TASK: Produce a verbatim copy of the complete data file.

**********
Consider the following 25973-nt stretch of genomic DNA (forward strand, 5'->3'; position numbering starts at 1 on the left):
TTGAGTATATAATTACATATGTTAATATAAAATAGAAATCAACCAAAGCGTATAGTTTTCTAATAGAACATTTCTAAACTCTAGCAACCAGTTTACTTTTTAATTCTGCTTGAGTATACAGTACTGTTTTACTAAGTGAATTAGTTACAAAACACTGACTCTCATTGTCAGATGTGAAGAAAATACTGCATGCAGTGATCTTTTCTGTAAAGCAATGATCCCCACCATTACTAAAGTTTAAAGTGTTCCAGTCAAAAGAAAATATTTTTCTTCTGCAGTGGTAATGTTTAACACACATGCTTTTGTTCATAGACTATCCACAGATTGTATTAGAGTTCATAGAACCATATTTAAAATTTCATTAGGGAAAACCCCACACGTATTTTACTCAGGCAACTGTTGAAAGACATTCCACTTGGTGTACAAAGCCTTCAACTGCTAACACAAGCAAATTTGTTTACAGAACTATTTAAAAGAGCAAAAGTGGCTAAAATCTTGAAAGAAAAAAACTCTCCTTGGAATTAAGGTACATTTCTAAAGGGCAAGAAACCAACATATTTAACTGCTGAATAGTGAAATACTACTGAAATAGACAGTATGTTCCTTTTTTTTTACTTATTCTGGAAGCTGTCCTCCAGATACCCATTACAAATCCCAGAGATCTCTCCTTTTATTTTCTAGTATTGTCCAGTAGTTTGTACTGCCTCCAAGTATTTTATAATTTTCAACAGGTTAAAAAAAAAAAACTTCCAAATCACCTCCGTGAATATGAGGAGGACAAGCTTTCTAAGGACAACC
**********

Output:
Consider the following 25973-nt stretch of genomic DNA (forward strand, 5'->3'; position numbering starts at 1 on the left):
TTGAGTATATAATTACATATGTTAATATAAAATAGAAATCAACCAAAGCGTATAGTTTTCTAATAGAACATTTCTAAACTCTAGCAACCAGTTTACTTTTTAATTCTGCTTGAGTATACAGTACTGTTTTACTAAGTGAATTAGTTACAAAACACTGACTCTCATTGTCAGATGTGAAGAAAATACTGCATGCAGTGATCTTTTCTGTAAAGCAATGATCCCCACCATTACTAAAGTTTAAAGTGTTCCAGTCAAAAGAAAATATTTTTCTTCTGCAGTGGTAATGTTTAACACACATGCTTTTGTTCATAGACTATCCACAGATTGTATTAGAGTTCATAGAACCATATTTAAAATTTCATTAGGGAAAACCCCACACGTATTTTACTCAGGCAACTGTTGAAAGACATTCCACTTGGTGTACAAAGCCTTCAACTGCTAACACAAGCAAATTTGTTTACAGAACTATTTAAAAGAGCAAAAGTGGCTAAAATCTTGAAAGAAAAAAACTCTCCTTGGAATTAAGGTACATTTCTAAAGGGCAAGAAACCAACATATTTAACTGCTGAATAGTGAAATACTACTGAAATAGACAGTATGTTCCTTTTTTTTTACTTATTCTGGAAGCTGTCCTCCAGATACCCATTACAAATCCCAGAGATCTCTCCTTTTATTTTCTAGTATTGTCCAGTAGTTTGTACTGCCTCCAAGTATTTTATAATTTTCAACAGGTTAAAAAAAAAAAACTTCCAAATCACCTCCGTGAATATGAGGAGGACAAGCTTTCTAAGGACAACC